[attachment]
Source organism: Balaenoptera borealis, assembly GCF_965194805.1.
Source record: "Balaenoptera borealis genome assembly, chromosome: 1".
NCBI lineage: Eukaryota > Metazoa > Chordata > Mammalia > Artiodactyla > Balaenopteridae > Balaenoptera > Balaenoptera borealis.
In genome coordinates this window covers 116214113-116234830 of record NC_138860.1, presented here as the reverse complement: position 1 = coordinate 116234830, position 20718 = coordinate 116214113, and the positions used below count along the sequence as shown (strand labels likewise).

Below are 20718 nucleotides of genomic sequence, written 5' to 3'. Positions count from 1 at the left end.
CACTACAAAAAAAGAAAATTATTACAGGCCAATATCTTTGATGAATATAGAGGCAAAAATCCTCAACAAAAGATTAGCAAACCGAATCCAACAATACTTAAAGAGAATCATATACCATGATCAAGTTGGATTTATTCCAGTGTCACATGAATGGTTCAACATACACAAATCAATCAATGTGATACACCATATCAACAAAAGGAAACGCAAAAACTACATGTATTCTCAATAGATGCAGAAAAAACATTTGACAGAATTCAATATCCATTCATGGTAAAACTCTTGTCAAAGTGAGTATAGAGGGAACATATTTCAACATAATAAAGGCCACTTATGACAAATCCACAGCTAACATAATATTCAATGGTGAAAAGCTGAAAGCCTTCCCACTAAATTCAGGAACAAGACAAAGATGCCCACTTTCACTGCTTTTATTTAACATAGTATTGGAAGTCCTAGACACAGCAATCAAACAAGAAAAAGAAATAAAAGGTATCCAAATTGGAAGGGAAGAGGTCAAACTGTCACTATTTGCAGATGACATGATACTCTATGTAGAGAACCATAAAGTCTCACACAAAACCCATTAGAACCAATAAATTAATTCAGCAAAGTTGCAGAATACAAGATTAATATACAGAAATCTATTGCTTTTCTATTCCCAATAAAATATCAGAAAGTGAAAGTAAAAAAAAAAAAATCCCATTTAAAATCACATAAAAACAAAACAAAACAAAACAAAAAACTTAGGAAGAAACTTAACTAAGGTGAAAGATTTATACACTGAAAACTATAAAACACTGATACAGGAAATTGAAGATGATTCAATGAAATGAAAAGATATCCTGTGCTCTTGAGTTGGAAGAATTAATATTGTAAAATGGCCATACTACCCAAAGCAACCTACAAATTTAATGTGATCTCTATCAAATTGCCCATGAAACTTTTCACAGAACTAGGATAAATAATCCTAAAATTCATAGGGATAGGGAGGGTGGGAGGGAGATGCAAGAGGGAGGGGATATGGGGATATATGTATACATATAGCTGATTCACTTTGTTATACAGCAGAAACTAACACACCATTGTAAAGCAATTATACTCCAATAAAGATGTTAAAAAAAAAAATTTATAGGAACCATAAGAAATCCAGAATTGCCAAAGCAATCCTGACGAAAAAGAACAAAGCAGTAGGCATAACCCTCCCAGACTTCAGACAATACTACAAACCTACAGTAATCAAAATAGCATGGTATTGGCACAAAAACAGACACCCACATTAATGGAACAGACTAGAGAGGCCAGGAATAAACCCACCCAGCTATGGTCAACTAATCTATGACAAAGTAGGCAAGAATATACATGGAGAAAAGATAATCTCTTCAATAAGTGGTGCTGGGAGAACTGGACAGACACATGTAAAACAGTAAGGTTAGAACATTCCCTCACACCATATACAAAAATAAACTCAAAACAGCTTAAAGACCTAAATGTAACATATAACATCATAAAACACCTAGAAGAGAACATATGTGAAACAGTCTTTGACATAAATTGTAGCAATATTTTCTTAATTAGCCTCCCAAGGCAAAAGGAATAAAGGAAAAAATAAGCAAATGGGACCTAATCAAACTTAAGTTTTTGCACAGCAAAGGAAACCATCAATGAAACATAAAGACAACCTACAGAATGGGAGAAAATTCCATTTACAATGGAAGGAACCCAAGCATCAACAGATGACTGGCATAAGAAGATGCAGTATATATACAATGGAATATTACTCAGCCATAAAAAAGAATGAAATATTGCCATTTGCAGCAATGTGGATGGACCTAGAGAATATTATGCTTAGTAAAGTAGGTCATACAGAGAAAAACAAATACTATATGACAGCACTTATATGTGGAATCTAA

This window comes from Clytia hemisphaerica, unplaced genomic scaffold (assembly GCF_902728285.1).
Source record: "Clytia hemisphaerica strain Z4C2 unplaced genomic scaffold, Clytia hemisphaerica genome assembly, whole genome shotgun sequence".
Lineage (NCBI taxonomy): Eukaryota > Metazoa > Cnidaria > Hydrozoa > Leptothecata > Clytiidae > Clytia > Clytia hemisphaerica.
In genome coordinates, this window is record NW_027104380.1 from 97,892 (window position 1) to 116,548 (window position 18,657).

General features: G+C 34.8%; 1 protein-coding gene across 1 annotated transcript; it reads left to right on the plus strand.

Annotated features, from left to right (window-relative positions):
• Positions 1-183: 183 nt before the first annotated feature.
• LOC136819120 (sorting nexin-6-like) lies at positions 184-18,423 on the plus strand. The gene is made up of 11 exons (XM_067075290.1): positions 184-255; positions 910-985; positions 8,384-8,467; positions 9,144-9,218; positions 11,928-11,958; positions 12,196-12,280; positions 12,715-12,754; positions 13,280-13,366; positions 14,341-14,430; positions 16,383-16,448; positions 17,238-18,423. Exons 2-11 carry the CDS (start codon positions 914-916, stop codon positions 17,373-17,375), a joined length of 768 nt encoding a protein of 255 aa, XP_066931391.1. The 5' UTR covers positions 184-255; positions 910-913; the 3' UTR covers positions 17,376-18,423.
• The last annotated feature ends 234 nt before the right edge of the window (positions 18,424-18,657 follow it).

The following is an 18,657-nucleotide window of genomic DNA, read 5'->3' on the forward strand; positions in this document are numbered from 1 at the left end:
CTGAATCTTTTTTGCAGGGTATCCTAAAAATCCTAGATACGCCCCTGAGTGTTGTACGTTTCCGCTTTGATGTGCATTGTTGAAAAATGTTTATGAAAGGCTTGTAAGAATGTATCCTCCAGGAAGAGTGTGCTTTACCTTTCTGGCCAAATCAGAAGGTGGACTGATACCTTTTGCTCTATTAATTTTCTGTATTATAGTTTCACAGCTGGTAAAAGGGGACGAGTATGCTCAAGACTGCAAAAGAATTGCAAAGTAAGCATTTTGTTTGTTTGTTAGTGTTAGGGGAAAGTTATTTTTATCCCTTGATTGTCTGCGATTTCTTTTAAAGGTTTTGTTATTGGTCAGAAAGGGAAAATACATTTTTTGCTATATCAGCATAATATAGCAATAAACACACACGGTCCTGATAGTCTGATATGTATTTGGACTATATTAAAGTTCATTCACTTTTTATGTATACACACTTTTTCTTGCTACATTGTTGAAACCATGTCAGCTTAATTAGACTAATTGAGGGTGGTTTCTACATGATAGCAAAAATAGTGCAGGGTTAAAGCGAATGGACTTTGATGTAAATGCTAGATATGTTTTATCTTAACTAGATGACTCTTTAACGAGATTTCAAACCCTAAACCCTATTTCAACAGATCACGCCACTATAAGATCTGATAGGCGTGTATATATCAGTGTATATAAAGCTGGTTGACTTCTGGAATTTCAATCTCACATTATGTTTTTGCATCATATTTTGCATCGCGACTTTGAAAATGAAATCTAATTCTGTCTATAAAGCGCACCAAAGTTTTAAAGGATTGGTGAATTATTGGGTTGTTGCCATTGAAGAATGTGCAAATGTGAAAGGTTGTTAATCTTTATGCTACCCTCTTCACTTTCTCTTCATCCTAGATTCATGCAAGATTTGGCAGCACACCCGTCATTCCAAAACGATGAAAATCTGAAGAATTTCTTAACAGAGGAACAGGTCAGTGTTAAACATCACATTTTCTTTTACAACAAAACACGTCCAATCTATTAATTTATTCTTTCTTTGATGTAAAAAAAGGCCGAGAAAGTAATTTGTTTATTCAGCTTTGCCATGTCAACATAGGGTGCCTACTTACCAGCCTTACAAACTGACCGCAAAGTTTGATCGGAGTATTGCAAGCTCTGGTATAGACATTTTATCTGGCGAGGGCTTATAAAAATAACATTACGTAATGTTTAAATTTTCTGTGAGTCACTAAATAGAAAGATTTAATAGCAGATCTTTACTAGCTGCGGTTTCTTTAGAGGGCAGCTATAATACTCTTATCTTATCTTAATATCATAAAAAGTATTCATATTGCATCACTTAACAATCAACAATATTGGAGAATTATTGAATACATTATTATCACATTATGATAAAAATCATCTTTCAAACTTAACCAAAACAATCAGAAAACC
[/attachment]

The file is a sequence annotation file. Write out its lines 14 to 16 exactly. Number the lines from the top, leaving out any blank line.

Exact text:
• LOC136819120 (sorting nexin-6-like) lies at positions 184-18,423 on the plus strand. The gene is made up of 11 exons (XM_067075290.1): positions 184-255; positions 910-985; positions 8,384-8,467; positions 9,144-9,218; positions 11,928-11,958; positions 12,196-12,280; positions 12,715-12,754; positions 13,280-13,366; positions 14,341-14,430; positions 16,383-16,448; positions 17,238-18,423. Exons 2-11 carry the CDS (start codon positions 914-916, stop codon positions 17,373-17,375), a joined length of 768 nt encoding a protein of 255 aa, XP_066931391.1. The 5' UTR covers positions 184-255; positions 910-913; the 3' UTR covers positions 17,376-18,423.
• The last annotated feature ends 234 nt before the right edge of the window (positions 18,424-18,657 follow it).

The following is an 18,657-nucleotide window of genomic DNA, read 5'->3' on the forward strand; positions in this document are numbered from 1 at the left end: